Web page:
Northern Ireland news

Flying of Union and Northern Ireland flags on mixed Ormeau Road designed to 'mark territory'

Flags have gone up on the Ormeau Road and Sunnyside Street in south Belfast. Picture by Hugh Russell

THE flying of Union and other flags in a shared area of south Belfast is designed to 'mark territory' and raise tensions, nationalist politicians have said.

Flags - including the Union and Northern Ireland flags - were placed on lamp-posts on the upper Ormeau Road and Sunnyside Street on Wednesday.

The area is home to some of the most diverse communities in Northern Ireland.

Sinn Féin called on the PSNI to remove the flags.

However, the PSNI said it does not have the power to do so and can only act if there is a risk to public safety.

Sinn Féin MLA Deirdre Hargey said the flying of the flags was "a clear attempt to raise community tensions".

"This is a community with huge diversity and it's a shared space, flags should never be used to mark out territory and intimidate people," she said.

"Sinn Féin has met with the PSNI recently over the raising of tensions as we approach the summer, and they have a responsibility to act when these incidents occur.

"The local community, representatives and the police should be working together to reduce tensions.

"These flags should be removed immediately."

A Commission on Flags, Identity, Culture and Tradition was established more than five years ago as part of commitments made under the Stormont House and Fresh Start Agreements.

It made 45 recommendations in a report published in December.

But it failed to find a consensus on many of the issues and did not include an action plan to implement any of its findings.

SDLP South Belfast MP Claire Hanna said most people in the Ormeau area do not want any national flags flown.

She criticised a lack of action at Stormont over the flags issue.

"Ormeau, as with south Belfast as a whole, is a diverse and shared neighbourhood where people of all political outlooks and none live side by side, including unionists and loyalists," she said.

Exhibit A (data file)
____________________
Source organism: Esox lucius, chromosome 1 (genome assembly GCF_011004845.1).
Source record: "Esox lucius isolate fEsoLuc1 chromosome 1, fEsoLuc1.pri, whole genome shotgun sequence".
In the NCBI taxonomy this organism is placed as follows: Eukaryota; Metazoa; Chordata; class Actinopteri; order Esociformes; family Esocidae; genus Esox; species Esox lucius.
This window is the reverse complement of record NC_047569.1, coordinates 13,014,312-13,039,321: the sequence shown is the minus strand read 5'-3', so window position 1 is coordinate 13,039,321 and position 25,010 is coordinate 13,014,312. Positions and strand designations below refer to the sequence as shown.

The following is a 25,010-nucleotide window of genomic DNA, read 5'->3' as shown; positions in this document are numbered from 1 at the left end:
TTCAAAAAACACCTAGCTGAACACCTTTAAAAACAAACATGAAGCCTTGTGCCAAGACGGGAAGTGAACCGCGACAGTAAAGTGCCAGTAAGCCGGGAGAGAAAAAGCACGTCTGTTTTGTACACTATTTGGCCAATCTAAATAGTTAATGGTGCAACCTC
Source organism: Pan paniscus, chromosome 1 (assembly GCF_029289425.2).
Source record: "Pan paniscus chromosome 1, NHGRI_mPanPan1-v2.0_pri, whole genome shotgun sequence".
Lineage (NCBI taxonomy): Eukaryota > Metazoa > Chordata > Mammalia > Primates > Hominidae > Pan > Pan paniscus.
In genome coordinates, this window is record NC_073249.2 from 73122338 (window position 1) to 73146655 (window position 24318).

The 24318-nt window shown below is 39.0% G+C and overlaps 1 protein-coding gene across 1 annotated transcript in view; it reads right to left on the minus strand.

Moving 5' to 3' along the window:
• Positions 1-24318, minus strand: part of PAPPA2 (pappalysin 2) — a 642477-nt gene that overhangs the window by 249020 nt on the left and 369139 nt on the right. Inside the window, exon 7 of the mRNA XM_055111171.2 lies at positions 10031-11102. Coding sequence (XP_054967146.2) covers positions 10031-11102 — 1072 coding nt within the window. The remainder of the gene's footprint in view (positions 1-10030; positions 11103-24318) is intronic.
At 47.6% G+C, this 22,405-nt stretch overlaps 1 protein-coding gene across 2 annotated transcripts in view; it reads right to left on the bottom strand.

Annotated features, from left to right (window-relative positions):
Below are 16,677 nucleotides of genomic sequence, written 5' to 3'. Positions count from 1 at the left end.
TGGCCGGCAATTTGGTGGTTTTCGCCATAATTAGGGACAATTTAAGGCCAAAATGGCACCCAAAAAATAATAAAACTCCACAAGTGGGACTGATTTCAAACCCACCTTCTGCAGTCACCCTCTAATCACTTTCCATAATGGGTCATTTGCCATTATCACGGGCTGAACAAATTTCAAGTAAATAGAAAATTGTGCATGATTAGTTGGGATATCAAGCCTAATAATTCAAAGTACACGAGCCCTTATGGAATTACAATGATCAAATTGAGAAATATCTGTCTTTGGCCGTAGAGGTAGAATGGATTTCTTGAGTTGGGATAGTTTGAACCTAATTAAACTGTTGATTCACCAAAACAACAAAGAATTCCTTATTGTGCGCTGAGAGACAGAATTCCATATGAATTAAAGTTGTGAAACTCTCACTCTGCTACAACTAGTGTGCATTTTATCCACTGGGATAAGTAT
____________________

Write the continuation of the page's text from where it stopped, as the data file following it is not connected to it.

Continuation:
"We need to create frameworks that allow people to feel their identity and traditions are respected, but without them dominating the public space for months at a time as is the case with flags left to rot on lampposts throughout the year.

"Despite spending large sums on the FICT, Stormont has failed to address this problem for many years and it isn't good enough. This isn't an unsolvable problem."

PSNI Assistant Chief Constable Bobby Singleton said police will continue to work with communities but officers' powers are limited.

"Within the current statutory framework, the removal of flags is not the responsibility of the police service nor do we have a specific power to do so and we will only act to remove flags where there are assessed risks to public safety owing to their erection," he said.

"We are aware that this is a sensitive issue for the whole community and there is no easy solution. There is no community or political consensus on the flags issue and ultimately this requires a political, not a policing resolution.

"Our experience shows the most effective solution to this issue is negotiation, mediation and engagement between local communities working with agencies including local police.

"We will continue to work with local communities and partners to find long term solutions to the issues surrounding the flying of flags."

Enjoy reading the Irish News?

Subscribe now to get full access

Northern Ireland news